Independence was preceded by the Mau Mau revolution of 1952—56, which challenged British rule and heralded nearly a decade of a state of emergency. In 1963 Kenya gained its independence under the leadership of Jomo Kenyatta and his Kenya African National Union. In 1978 Daniel arap Moi became Kenya’s second president and shortly turned Kenya into a single-party state. Moi’s presidency was marked by corruption, rigged elections, and repression of dissidents. Multi-party elections were not allowed again until 1992 and Moi retained power until 2002 when the NARC (National Rainbow Coalition) opposition coalition elected a president and marked the return of democracy to Kenya. Also in 2002, Wangari Maathai was elected a member of Parliament.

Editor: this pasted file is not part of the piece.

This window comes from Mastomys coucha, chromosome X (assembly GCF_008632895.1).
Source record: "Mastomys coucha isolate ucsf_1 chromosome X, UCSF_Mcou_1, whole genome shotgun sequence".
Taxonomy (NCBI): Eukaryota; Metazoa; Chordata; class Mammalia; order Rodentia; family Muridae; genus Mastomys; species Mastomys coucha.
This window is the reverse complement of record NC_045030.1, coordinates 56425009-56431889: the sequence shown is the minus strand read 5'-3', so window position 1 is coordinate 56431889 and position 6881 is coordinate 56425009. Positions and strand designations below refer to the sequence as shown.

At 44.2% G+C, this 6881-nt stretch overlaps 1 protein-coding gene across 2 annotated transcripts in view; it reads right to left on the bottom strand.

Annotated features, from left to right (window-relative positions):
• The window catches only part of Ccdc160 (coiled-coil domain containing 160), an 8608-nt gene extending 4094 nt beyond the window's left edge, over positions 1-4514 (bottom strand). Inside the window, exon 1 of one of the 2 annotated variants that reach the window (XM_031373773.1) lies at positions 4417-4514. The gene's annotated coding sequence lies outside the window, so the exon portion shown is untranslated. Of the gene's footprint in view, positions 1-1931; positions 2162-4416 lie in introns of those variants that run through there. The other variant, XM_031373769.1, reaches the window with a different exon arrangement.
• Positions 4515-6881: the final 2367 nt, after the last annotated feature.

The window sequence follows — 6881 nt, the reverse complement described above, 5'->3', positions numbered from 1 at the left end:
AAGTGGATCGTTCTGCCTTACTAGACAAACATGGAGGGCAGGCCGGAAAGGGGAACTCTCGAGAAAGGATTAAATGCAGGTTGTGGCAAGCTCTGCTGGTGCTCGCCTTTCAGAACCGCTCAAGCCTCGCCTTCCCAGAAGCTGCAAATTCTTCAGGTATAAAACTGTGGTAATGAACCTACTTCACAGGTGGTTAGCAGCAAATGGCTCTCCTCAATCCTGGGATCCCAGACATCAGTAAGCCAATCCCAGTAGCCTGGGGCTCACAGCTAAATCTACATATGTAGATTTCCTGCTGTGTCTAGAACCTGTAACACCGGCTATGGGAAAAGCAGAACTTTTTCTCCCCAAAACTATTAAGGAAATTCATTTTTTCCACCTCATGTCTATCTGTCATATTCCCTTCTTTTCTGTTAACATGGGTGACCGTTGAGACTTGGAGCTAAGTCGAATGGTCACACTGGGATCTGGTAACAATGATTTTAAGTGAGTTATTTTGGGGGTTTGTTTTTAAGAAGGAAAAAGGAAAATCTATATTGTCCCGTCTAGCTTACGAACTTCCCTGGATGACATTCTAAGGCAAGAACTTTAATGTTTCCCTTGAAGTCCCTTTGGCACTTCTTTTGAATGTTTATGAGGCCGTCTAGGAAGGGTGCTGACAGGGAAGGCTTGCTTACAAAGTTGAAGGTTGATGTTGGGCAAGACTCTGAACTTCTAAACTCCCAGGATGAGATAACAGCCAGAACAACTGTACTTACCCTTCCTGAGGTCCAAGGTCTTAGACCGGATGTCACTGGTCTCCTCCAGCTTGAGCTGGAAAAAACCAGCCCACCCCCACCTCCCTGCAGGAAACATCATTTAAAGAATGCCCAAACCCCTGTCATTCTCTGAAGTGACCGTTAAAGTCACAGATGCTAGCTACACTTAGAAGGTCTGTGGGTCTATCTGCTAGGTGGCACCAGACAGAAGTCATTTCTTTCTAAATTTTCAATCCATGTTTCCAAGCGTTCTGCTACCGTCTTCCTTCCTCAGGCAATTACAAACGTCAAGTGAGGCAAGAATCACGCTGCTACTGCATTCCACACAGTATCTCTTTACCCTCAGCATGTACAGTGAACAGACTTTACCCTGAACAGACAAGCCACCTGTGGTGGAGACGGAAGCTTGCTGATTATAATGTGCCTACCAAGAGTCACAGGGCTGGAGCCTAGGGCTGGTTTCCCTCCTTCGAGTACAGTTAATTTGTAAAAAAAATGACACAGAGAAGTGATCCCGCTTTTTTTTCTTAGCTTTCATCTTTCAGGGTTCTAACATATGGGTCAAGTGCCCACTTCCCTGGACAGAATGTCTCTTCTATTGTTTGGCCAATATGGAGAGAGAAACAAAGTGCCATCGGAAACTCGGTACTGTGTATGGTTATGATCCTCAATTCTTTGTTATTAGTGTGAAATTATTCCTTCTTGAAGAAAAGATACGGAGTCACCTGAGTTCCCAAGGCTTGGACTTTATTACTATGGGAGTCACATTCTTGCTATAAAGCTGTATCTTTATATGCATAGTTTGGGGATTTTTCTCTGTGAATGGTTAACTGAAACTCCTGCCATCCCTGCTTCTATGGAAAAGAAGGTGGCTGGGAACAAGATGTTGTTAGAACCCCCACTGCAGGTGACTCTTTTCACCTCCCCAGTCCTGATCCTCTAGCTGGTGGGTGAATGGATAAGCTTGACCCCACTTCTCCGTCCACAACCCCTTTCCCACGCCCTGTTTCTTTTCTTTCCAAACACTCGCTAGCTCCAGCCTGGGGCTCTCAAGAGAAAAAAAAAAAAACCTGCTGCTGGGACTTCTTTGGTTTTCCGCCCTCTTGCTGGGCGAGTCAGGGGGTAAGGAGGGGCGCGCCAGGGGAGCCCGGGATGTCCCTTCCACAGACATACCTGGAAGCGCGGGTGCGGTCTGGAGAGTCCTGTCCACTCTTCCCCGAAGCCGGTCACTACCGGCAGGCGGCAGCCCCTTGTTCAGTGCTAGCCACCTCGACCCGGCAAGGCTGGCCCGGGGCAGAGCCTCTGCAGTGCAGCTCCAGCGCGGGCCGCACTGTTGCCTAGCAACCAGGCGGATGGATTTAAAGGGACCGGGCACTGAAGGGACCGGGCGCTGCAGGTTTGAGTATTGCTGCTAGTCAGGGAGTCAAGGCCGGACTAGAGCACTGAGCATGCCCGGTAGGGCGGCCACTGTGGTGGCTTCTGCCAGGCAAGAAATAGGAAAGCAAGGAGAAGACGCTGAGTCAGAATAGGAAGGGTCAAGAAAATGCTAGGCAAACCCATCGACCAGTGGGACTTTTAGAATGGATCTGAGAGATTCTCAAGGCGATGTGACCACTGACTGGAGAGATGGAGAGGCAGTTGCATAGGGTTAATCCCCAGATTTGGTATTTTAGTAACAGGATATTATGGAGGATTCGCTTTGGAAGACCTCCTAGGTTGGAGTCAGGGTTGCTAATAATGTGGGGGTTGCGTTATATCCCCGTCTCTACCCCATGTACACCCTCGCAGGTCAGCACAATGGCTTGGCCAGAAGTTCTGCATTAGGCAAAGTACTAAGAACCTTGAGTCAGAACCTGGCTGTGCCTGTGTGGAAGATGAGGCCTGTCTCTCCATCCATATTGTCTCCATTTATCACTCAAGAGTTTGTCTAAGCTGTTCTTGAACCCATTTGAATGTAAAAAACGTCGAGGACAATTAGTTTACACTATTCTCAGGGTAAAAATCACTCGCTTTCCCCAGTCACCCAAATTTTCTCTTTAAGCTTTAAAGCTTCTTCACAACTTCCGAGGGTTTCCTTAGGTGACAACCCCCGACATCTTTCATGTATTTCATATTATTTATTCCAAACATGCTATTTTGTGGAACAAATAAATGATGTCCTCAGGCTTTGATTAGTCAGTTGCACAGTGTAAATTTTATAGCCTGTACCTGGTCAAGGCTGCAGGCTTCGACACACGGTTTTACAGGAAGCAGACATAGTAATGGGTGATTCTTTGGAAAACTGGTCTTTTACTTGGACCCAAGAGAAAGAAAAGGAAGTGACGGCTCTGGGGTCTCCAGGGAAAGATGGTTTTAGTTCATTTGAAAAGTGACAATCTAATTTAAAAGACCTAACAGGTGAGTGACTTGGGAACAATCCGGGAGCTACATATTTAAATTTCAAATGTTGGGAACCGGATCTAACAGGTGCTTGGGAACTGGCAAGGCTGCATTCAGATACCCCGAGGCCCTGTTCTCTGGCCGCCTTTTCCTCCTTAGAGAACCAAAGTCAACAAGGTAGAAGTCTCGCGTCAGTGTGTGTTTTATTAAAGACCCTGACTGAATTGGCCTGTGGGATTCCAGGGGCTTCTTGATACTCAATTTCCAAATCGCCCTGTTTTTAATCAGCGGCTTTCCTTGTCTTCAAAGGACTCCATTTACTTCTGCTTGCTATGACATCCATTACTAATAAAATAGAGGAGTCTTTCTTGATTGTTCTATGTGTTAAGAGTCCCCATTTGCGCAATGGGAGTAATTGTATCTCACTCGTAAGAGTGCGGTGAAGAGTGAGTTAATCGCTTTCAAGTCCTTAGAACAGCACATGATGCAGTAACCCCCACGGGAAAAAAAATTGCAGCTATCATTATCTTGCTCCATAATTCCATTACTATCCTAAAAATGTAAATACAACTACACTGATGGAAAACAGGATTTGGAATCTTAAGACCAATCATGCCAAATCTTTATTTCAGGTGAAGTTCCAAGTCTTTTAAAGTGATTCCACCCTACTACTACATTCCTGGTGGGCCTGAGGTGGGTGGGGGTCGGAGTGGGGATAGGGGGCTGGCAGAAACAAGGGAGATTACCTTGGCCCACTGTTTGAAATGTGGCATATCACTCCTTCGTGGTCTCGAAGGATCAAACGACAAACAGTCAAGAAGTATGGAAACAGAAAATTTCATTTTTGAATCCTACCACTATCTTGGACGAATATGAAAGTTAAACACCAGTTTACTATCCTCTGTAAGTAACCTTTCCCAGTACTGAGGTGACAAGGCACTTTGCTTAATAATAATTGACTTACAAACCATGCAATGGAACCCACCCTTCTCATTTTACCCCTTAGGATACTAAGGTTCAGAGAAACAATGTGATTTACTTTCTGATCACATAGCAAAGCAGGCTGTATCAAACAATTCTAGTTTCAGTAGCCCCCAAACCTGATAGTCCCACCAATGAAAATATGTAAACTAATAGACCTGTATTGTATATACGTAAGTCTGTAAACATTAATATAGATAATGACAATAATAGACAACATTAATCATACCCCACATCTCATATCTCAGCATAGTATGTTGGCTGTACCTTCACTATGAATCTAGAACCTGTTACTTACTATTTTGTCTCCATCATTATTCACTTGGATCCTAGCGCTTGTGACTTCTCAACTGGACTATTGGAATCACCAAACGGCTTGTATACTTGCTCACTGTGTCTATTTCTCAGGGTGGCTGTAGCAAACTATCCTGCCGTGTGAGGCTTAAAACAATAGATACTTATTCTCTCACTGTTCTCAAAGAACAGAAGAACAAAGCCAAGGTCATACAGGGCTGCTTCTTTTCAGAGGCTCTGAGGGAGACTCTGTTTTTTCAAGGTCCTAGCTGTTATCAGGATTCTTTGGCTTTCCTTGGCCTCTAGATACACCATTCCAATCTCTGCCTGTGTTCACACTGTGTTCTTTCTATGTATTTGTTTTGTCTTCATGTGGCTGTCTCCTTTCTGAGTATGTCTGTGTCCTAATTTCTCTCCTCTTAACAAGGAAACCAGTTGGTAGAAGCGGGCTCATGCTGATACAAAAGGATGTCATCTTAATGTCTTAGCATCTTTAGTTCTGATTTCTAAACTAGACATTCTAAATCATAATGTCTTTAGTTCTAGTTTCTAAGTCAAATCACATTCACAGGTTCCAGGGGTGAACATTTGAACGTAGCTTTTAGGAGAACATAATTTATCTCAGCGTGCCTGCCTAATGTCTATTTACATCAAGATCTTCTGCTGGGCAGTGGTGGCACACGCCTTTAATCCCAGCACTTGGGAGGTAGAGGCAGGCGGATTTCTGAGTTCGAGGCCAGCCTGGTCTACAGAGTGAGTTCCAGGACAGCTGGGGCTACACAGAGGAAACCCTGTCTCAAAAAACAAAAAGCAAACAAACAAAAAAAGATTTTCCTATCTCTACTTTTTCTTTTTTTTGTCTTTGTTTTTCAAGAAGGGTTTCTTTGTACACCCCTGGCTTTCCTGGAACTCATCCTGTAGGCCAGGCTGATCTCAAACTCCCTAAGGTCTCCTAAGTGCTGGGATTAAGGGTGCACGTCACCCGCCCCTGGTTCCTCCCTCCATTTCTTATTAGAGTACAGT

Additional sources on Kenyan history:

Understanding the story and putting it in context


1.In the chapter “Beginnings,” Maathai tells the Kikuyu myth of origin. What is the significance of her inclusion of this story? What theme does she set up with the telling of this myth?

2.The beginning of the book includes many anecdotes illustrating the colonial relationship between the British and the Kenyans. For instance, the British renaming of everything they came upon created a “schism” in the minds of many Africans (p. 6). What does this tell us about the colonial relationship? Several times in the memoir Maathai will change her own name. What does each signify, emotionally and politically?

3.What does Maathai mean when she says “I was born as an old world was passing away” (p. 7)?

4.What was the relationship between religion and literacy in colonial Kenya? Pay attention to this topic, and see how it develops throughout Maathai’s life and career.